As I try figuring out whether we’re still supposed to call the label “Tranquility Tapes” – what with the fact that this debut LP from Brooklyn pop duo Imperial Topaz is the label’s first foray into the terrifying and beautiful world of vinyl after a whopping 55 cassette issues, all of which are 100% gone, by the way – I can’t help the nagging suspicion that our time would be better spent in the frozen chrysalis of a track like “Full of Grace.” Yes, there’s something inherently icy about it all: Caroline Teagle’s voice sparkling like ice crystal atop expansive planes of synth that roll out for ever, as the endless tundra. But what’s amazing about Imperial Topaz, and indeed their whole new album, is the fact that the music still manages to move like it does. The sparse but powerful percussive elements of Zachary Zierden pump the song’s blood through its veins, combining with Teagle’s voice and its inherent emotional resonance to give tracks like this one a surprising and welcoming warmth. It glows from the inside-out, a radiance that beams through the minor key with an unmistakable optimism. It’s how the words “Away, away, away” can actually seem to be saying “Closer, closer, closer;” keeping its distance while beckoning for an inescapable intimacy.
Full of Grace by Imperial Topaz drops direct from Tranquility (Vinyl) in ten days (February 21)!!
Jerry Paper Feels Emotions
Jerry Paper Feels Emotions and allegedly so do we. If past tape releases on Orange Milk or Digitalis haven’t acquainted you with the singular world of Brooklyn resident Jerry Paper (neé Lucas Nathan), his debut LP on Patient Sounds, streaming in full below, will introduce the reluctant maestro in splendid fashion. If you’re wondering “Who Is Jerry Paper?” the documentary short released alongside this album will answer this question more fully than I ever could. If you’re wondering “Where in the dense timeline of contemporary music can I contextualize Jerry Paper?” the next paragraph is subtitled: Something Of A Lineage.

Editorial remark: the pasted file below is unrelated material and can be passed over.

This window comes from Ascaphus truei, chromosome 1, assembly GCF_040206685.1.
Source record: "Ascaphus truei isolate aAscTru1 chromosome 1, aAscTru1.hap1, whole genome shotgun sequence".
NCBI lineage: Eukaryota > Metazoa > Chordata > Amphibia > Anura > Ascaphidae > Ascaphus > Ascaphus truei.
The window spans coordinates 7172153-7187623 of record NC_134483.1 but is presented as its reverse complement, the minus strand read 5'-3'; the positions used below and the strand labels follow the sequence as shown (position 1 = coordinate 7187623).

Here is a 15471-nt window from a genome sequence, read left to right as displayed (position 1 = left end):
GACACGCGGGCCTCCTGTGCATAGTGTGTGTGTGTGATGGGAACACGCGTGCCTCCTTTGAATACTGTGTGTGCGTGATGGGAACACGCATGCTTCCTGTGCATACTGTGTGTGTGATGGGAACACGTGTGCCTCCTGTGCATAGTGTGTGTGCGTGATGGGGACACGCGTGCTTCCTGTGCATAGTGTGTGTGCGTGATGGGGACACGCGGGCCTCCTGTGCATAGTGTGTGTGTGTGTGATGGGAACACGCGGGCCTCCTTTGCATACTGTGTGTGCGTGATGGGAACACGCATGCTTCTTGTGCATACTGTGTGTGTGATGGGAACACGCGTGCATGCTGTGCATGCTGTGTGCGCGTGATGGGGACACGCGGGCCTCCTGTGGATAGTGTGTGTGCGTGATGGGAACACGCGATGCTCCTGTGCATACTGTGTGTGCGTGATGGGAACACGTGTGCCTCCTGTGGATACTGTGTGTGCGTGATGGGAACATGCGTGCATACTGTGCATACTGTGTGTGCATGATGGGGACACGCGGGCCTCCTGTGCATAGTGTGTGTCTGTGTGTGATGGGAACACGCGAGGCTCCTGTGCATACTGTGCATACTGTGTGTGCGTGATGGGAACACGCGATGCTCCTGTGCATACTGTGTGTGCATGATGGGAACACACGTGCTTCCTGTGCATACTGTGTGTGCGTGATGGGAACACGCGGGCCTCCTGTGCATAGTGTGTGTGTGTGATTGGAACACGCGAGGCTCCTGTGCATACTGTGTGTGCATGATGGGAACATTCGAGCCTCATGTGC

In the 1950s, lounge legends Esquivel and Martin Denney fill parlors and kitchenettes across the world with “exotic” tones and animal sounds that evoke stylized visions of South Pacific, Latin, and Asian cultures -> In 1978, Haruomi Hosono spurs Ryuichi Sakamoto and Yukihiro Takahashi to adapt Denny’s composition “Firecracker” into the “chunky electric disco featuring synthesizers” of Yellow Magic Orchestra -> Hosono pioneers chiptune with his Namco collaboration Video Game Music in 1984 -> Around the turn of the century, ensembles like Stereolab and Broadcast hijack the trivialized tones of lounge and chiptune and juxtapose them against repetitious kraut-rock performances and detached vocalizations ->
Cut to present day: Jerry Paper meticulously programs and records an amalgam of lounge, post-YMO electronica, and video game music from a bedroom arsenal of analog synths and drum machines, and he croons over these “vintage” sounds about his own insecurities, romantic tribulations, and internet-era ennui. While the traditions that JP channels were designed to hypnotize and captivate the masses (see: sell units) with their novel tones and repetitive grooves, he aligns himself with Stereolab and Broadcast by applying those signifiers to quite opposite ends: to make us consider our “slapstick nightmare” existence, analyze our own quotidian desperations, question our state of technological and cultural saturation, wonder how and if we’re going to work it all out.
Say (or feel) what you will about Jerry Paper’s identity crisis frame narrative — does he musically deliver the goods? Oh, does he. Yeah, man. Ya. He totally does. His loping analog compositions exceed their predecessors in levels of squelch, synth layering, and harmonic complexity (check out the ascending chord structure before the coda in “Today Was a Bad Day” or the gorgeous melodic break of “Holy Shit”). His lyrics hit the sweet spot between hyper-specific self-deprecation and universal emotional truths (“If I stumble around / That’s because I’m drunk” vs. “Maybe / It’s not so bad / To be here / Without you”). His song sequence bubbles with bizarre interludes that flesh out his alter-ego with a brand of satire somewhere between Tim and Eric’s Tom Goes To The Mayor and Zappa’s We’re Only In It For The Money. The emotions I feel while listening to this album include: wonder, glee, empathy, gear-related envy, satisfaction, mild depression, hope. Excuse me, I have to go jam “Want to Be the Waves” until I become the waves.
You can order Jerry Paper Feels Emotions from Patient Sounds now.